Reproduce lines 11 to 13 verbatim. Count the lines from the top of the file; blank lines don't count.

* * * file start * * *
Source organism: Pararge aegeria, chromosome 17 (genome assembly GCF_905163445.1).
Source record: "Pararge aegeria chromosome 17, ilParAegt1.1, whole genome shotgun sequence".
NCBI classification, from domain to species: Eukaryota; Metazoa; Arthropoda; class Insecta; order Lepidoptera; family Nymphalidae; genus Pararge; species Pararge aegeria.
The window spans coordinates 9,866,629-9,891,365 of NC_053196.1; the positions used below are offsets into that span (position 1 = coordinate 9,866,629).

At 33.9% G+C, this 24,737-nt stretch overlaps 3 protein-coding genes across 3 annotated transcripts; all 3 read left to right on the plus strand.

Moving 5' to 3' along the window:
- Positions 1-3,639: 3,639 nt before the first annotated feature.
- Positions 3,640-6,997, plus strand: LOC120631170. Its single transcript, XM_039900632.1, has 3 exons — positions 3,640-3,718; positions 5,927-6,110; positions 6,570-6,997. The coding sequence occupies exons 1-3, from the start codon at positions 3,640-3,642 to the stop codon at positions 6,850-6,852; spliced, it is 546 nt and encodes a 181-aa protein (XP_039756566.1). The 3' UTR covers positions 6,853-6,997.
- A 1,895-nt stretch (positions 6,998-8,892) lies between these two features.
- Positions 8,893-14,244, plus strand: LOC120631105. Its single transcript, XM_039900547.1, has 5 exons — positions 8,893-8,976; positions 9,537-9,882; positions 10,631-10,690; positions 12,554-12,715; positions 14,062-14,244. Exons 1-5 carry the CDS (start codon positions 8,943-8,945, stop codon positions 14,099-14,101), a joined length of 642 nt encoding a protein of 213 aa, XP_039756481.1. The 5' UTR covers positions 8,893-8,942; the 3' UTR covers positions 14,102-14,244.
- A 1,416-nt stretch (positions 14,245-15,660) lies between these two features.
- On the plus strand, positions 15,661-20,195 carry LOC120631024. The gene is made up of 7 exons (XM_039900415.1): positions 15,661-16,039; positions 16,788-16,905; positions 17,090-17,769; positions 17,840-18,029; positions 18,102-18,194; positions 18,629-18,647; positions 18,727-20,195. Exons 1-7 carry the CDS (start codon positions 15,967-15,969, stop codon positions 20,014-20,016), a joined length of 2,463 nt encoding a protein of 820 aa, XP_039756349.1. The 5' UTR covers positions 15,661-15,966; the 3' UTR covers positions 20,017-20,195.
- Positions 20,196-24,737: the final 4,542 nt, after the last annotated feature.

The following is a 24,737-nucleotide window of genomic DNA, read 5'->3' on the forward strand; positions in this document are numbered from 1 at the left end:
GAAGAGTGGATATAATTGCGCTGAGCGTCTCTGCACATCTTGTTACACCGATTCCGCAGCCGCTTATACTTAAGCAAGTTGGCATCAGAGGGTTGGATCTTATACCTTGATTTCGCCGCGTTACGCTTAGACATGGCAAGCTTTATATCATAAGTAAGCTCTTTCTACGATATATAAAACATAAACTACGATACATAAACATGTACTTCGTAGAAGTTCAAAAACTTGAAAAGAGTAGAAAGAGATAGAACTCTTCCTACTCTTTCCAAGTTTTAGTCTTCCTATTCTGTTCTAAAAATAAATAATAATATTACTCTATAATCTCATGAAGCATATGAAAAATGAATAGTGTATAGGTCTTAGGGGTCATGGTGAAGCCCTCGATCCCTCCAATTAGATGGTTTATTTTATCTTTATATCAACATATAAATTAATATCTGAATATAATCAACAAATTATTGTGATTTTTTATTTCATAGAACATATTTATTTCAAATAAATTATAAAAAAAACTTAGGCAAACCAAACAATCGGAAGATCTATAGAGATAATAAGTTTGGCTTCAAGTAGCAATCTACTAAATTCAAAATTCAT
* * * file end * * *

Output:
- A 1,416-nt stretch (positions 14,245-15,660) lies between these two features.
- On the plus strand, positions 15,661-20,195 carry LOC120631024. The gene is made up of 7 exons (XM_039900415.1): positions 15,661-16,039; positions 16,788-16,905; positions 17,090-17,769; positions 17,840-18,029; positions 18,102-18,194; positions 18,629-18,647; positions 18,727-20,195. Exons 1-7 carry the CDS (start codon positions 15,967-15,969, stop codon positions 20,014-20,016), a joined length of 2,463 nt encoding a protein of 820 aa, XP_039756349.1. The 5' UTR covers positions 15,661-15,966; the 3' UTR covers positions 20,017-20,195.
- Positions 20,196-24,737: the final 4,542 nt, after the last annotated feature.